Kroger and Albertsons have amended their store divestiture plan and agreed to sell 166 additional stores to C&S Wholesale Grocers.  

This move aims to address antitrust concerns and secure regulatory approval for their proposed $25bn merger. 

The expanded divestiture package includes the sale of the QFC, Mariano’s, Carrs, and now the Haggen banner names to C&S. The total number of stores to be sold to C&S now stands at 579. 

Kroger will rebrand retained stores under its own or Albertsons banners post-transaction. 

In addition, the amended package expands the corporate and office infrastructure provided to C&S to ensure that the divested stores are operated competitively and cohesively.  

As part of the updated plan, C&S will pay approximately $2.9bn in cash for the stores, an increase from the initial $1.9bn.  

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The deal also involves licensing agreements for certain Albertsons and Safeway banners across four states including California, Wyoming, Arizona and Colorado. 

Kroger will rebrand retained stores in these locations after the transaction. 

The company expects the enhanced plan to extend a competitor to new geographies and prevent store closure due to the merger. 

The divesture to C&S is subject to fulfilment of customary closing conditions, including Federal Trade Commission (FTC) and/or other governmental clearance, and the closure of the Kroger-Albertsons merger. 

Kroger chairman and CEO Rodney McMullen said: “We have reached an agreement with C&S for an updated divestiture package that maintains Kroger’s commitments to customers, associates and communities, addresses concerns raised by regulators, and will further ensure that C&S can successfully operate the divested stores as they are operated today.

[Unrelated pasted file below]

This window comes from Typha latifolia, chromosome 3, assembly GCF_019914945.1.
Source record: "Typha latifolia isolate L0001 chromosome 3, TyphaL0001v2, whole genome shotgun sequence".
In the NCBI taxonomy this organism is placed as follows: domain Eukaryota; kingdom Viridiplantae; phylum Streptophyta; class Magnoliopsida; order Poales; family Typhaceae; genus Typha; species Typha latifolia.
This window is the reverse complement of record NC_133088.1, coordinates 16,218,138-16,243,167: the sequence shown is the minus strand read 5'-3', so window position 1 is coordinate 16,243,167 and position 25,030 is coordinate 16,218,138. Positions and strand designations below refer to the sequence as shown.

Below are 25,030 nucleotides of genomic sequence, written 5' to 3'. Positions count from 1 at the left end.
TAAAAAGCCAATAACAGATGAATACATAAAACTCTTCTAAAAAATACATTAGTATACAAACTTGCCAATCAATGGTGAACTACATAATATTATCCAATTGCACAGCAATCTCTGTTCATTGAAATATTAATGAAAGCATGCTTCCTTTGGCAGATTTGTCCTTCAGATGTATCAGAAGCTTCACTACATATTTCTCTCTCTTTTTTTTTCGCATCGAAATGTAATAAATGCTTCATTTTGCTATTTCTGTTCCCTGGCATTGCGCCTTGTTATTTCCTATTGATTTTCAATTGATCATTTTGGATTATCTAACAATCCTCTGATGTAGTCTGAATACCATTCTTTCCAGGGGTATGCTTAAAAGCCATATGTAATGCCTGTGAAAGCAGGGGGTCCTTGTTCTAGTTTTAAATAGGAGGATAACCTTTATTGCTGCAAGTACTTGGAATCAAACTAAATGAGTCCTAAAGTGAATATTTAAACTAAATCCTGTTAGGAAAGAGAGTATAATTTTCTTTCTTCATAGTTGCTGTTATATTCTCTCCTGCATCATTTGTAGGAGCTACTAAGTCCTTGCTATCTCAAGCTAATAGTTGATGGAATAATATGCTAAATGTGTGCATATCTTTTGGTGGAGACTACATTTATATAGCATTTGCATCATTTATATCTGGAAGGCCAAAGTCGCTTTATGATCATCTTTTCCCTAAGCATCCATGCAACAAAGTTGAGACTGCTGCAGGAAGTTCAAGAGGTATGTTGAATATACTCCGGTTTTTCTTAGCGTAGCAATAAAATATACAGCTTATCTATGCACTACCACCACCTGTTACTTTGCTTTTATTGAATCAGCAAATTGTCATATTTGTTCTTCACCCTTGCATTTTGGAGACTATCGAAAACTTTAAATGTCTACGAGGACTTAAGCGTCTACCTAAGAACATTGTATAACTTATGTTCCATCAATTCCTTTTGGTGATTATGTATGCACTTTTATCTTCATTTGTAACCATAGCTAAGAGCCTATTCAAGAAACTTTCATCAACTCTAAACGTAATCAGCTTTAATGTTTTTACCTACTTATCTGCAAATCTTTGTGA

“Importantly, the updated divestiture plan continues to ensure no stores will close as a result of the merger and that all frontline associates will remain employed, all existing collective bargaining agreements will continue, and associates will continue to receive industry-leading healthcare and pension benefits alongside bargained-for wages.  

“Our proposed merger with Albertsons will bring lower prices and more choices to more customers and secure the long-term future of unionised grocery jobs.” 

Kroger and Albertsons entered into an agreement for the deal in October 2022.  

However, the deal faced opposition from various lawmakers and consumer groups, who fear it could reduce competition in the US grocery market. 

In February this year, US competition officials at the FTC sought to block the merger between Kroger and Albertsons. 

Last month, the FTC request for a preliminary injunction to halt supermarket chain Kroger‘s proposed acquisition of competitor Albertsons was set for trial on 26 August 2024.